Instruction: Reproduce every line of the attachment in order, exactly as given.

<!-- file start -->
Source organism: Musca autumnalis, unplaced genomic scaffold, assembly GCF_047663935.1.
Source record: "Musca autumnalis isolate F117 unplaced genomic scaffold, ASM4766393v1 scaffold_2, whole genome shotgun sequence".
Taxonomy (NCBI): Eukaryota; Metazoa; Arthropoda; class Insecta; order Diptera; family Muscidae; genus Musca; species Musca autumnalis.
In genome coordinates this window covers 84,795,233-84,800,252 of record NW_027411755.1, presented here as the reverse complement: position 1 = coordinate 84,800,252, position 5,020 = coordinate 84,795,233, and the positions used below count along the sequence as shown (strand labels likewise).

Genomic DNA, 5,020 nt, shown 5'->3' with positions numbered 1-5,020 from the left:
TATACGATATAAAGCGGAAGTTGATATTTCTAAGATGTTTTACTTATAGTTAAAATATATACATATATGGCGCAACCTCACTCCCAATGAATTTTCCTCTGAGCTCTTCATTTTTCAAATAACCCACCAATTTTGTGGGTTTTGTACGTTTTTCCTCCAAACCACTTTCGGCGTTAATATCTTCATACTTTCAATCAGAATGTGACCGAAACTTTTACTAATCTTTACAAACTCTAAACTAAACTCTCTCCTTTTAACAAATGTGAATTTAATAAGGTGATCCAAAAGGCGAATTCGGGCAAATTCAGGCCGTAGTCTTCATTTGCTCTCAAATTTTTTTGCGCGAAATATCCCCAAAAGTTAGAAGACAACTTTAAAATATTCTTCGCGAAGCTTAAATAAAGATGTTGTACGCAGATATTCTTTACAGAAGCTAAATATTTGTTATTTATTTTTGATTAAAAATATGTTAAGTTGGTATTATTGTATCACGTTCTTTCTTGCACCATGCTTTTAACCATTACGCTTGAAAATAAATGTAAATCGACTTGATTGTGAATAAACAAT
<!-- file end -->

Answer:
Source organism: Musca autumnalis, unplaced genomic scaffold, assembly GCF_047663935.1.
Source record: "Musca autumnalis isolate F117 unplaced genomic scaffold, ASM4766393v1 scaffold_2, whole genome shotgun sequence".
Taxonomy (NCBI): Eukaryota; Metazoa; Arthropoda; class Insecta; order Diptera; family Muscidae; genus Musca; species Musca autumnalis.
In genome coordinates this window covers 84,795,233-84,800,252 of record NW_027411755.1, presented here as the reverse complement: position 1 = coordinate 84,800,252, position 5,020 = coordinate 84,795,233, and the positions used below count along the sequence as shown (strand labels likewise).

Genomic DNA, 5,020 nt, shown 5'->3' with positions numbered 1-5,020 from the left:
TATACGATATAAAGCGGAAGTTGATATTTCTAAGATGTTTTACTTATAGTTAAAATATATACATATATGGCGCAACCTCACTCCCAATGAATTTTCCTCTGAGCTCTTCATTTTTCAAATAACCCACCAATTTTGTGGGTTTTGTACGTTTTTCCTCCAAACCACTTTCGGCGTTAATATCTTCATACTTTCAATCAGAATGTGACCGAAACTTTTACTAATCTTTACAAACTCTAAACTAAACTCTCTCCTTTTAACAAATGTGAATTTAATAAGGTGATCCAAAAGGCGAATTCGGGCAAATTCAGGCCGTAGTCTTCATTTGCTCTCAAATTTTTTTGCGCGAAATATCCCCAAAAGTTAGAAGACAACTTTAAAATATTCTTCGCGAAGCTTAAATAAAGATGTTGTACGCAGATATTCTTTACAGAAGCTAAATATTTGTTATTTATTTTTGATTAAAAATATGTTAAGTTGGTATTATTGTATCACGTTCTTTCTTGCACCATGCTTTTAACCATTACGCTTGAAAATAAATGTAAATCGACTTGATTGTGAATAAACAAT